Notes: Located in Corbridge the site is well sign-posted and has a dedicated car park.
WHAT IS THERE TO SEE?
Extensive remains of a major Roman settlement that served the Roman military forces garrisoning the northern frontier. The paving of Stanegate Road is visible as are the foundations of numerous buildings. Small but interesting museum is also on the site.
1. Corbridge was re-occupied by the Saxons in the seventh century and took its name from the existence of the Roman Army bridge which was presumably still standing.
2. The forts and town were located on Dere Street - the road that ran from York northwards into Scotland. The Stanegate Road also started here and travelled west to Vindolanda, onto Carlisle and possibly beyond to Bowness-on-Solway.
3. Aside from Corbirdge the other major town in the frontier zone was Carlisle.
Originally a key garrison fort protecting the intersection between Dere Street and the River Tyne, Corbridge was transformed into a major supply depot by the construction of Hadrian’s Wall. One of just two major towns in the frontier zone it was probably the preferred leave destination for troops garrisoning the Wall.
HISTORY OF CORBRIDGE ROMAN TOWN
The Roman Army arrived in northern England in the late AD 70s with the broad line of their advance travelling through Corbridge. A fort was established at this time around half a mile from the 'current' site but it had a short life, perhaps due to flooding, and by AD 85 a new fort had been established at Corbridge (known to the Romans as Corstopitum). Nevertheless the role remained the same - to protect and control the vital crossing over the River Tyne. This changed with the construction of Hadrian's Wall circa AD 122. Corbridge was re-rolled into a supply base and this function only increased when Roman forces advanced north to create the Antonine Wall on the Clyde/Forth isthmus in AD 139. Located on Dere Street, the main road into southern Scotland, Corbridge was expanded with additional granaries.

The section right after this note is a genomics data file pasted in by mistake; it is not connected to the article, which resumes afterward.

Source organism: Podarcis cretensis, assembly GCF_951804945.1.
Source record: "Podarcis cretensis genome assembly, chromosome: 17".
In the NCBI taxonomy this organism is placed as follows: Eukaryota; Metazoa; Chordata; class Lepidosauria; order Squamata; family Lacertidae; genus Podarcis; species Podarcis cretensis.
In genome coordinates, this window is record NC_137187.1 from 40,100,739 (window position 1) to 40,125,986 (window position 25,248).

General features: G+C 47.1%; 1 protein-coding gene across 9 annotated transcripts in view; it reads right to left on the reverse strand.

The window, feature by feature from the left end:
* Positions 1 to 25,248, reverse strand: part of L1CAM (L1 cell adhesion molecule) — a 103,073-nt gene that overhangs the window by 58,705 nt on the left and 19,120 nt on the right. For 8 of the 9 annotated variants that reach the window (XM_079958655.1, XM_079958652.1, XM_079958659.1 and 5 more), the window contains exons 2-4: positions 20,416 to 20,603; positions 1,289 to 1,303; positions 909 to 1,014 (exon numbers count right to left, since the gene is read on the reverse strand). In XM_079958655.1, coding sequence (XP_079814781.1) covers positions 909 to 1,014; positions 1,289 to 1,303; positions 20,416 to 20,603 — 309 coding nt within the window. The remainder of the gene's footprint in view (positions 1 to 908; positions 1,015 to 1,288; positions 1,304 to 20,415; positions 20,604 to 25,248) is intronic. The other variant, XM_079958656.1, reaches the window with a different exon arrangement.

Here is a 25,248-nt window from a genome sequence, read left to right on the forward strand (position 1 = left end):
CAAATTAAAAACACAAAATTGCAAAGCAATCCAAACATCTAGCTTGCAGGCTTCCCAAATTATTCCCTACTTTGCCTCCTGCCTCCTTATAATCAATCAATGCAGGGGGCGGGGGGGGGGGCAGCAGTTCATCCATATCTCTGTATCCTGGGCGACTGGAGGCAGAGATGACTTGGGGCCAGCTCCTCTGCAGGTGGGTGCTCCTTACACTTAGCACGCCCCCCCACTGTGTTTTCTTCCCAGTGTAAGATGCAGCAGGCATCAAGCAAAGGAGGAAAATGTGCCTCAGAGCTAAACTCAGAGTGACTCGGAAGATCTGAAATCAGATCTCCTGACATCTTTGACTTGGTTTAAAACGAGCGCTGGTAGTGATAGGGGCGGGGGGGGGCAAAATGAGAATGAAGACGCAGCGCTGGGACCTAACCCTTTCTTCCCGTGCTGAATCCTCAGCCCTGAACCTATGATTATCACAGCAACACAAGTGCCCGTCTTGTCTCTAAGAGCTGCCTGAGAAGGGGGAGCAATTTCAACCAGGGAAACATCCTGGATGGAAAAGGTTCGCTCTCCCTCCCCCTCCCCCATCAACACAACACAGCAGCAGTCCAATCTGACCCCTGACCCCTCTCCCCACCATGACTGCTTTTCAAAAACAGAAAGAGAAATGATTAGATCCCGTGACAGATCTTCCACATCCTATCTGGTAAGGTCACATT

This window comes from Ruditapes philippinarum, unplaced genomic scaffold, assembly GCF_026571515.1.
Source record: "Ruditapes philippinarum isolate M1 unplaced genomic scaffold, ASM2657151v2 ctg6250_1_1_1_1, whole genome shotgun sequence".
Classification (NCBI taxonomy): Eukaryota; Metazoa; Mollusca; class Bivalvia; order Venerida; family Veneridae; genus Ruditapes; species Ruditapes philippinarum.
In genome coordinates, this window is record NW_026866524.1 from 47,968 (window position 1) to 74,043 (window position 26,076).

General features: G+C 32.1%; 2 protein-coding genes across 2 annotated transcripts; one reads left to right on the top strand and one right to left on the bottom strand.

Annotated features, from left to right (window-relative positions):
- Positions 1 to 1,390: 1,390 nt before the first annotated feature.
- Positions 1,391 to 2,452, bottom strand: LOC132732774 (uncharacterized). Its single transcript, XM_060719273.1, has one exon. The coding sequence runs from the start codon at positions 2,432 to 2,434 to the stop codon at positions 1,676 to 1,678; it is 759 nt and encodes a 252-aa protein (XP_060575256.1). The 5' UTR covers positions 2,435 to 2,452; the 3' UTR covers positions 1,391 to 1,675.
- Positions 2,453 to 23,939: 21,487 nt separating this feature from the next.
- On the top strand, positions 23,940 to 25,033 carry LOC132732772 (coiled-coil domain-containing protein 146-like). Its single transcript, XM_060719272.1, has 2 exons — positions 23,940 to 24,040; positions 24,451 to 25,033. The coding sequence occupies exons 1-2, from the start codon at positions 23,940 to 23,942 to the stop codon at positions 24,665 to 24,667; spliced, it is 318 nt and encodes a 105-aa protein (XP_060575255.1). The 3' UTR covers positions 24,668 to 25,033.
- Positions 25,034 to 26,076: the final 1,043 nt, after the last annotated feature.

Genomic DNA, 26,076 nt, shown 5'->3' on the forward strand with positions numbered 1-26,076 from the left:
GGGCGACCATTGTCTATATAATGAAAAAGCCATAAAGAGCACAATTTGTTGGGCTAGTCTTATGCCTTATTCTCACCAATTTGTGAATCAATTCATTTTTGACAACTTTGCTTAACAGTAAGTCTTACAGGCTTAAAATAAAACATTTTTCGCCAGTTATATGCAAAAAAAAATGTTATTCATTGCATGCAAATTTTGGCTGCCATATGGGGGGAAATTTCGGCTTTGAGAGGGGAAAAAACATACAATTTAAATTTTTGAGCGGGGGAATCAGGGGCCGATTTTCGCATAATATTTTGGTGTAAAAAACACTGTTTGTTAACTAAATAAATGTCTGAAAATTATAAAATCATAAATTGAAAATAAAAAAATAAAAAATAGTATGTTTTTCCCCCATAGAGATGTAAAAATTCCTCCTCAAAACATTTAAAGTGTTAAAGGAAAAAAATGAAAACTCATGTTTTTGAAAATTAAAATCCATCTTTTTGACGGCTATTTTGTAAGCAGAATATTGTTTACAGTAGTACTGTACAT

By AD 160 the frontier had returned south to the Hadrianic frontier. Some evidence suggests vexillations from both the Sixth Legion (Legio VI Victrix), who were based in York, and the Twentieth Legion (Legio XX Valeria Victrix), who were based in Chester, were employed from Corbridge. It is possible they deployed from here to main frontier forts north of the Wall. However, whilst Corbridge continued as a supply base for the wall, it also evolved into a key market town for the frontier zone. Warehouses, granaries and additional accommodation burst out of the defensive zone within the fort expanding the site considerably. Whether this was a wise decision or not is uncertain; Corbridge was largely destroyed by fire around AD 185 and whilst this could have been accidental, it might have been associated with attacks from the north that nearly overran the military zone in the period.
In the early third century Corbridge again acted as a supply base for operations against Scotland. Between AD 208 and 211 Emperor Septimius Severus mounted a campaign north of the wall and used Corbridge to sustain vexillations from the Second Augustan Legion (Legio II Augusta), who were at this time based at Caerleon, as well as soldiers from the Sixth and Twentieth Legions. The associated town continued to grow at this time and seems to have been occupied as late as AD 370. Thereafter though the withdrawal of Roman forces seems to have led to the rapid decline and abandonment of Corbridge.